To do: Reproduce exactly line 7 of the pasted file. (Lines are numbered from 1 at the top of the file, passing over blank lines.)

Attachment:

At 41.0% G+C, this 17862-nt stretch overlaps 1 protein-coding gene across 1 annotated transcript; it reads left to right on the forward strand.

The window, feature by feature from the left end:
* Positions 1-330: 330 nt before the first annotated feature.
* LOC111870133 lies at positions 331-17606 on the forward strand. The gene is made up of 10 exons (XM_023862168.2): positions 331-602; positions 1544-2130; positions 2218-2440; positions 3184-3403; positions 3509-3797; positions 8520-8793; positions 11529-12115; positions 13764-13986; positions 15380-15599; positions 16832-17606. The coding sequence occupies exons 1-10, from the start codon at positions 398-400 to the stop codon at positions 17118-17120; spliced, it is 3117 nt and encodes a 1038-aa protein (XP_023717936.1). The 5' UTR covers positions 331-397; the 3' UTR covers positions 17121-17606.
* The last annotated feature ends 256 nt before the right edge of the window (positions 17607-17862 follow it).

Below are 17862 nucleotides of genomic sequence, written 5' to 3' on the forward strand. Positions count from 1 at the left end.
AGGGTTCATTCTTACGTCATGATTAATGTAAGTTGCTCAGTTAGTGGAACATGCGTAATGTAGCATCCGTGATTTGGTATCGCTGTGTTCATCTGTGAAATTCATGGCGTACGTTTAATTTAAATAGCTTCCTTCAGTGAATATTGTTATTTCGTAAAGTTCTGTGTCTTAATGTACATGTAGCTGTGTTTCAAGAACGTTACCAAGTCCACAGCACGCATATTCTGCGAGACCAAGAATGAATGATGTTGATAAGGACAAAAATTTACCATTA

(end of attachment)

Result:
AGGGTTCATTCTTACGTCATGATTAATGTAAGTTGCTCAGTTAGTGGAACATGCGTAATGTAGCATCCGTGATTTGGTATCGCTGTGTTCATCTGTGAAATTCATGGCGTACGTTTAATTTAAATAGCTTCCTTCAGTGAATATTGTTATTTCGTAAAGTTCTGTGTCTTAATGTACATGTAGCTGTGTTTCAAGAACGTTACCAAGTCCACAGCACGCATATTCTGCGAGACCAAGAATGAATGATGTTGATAAGGACAAAAATTTACCATTA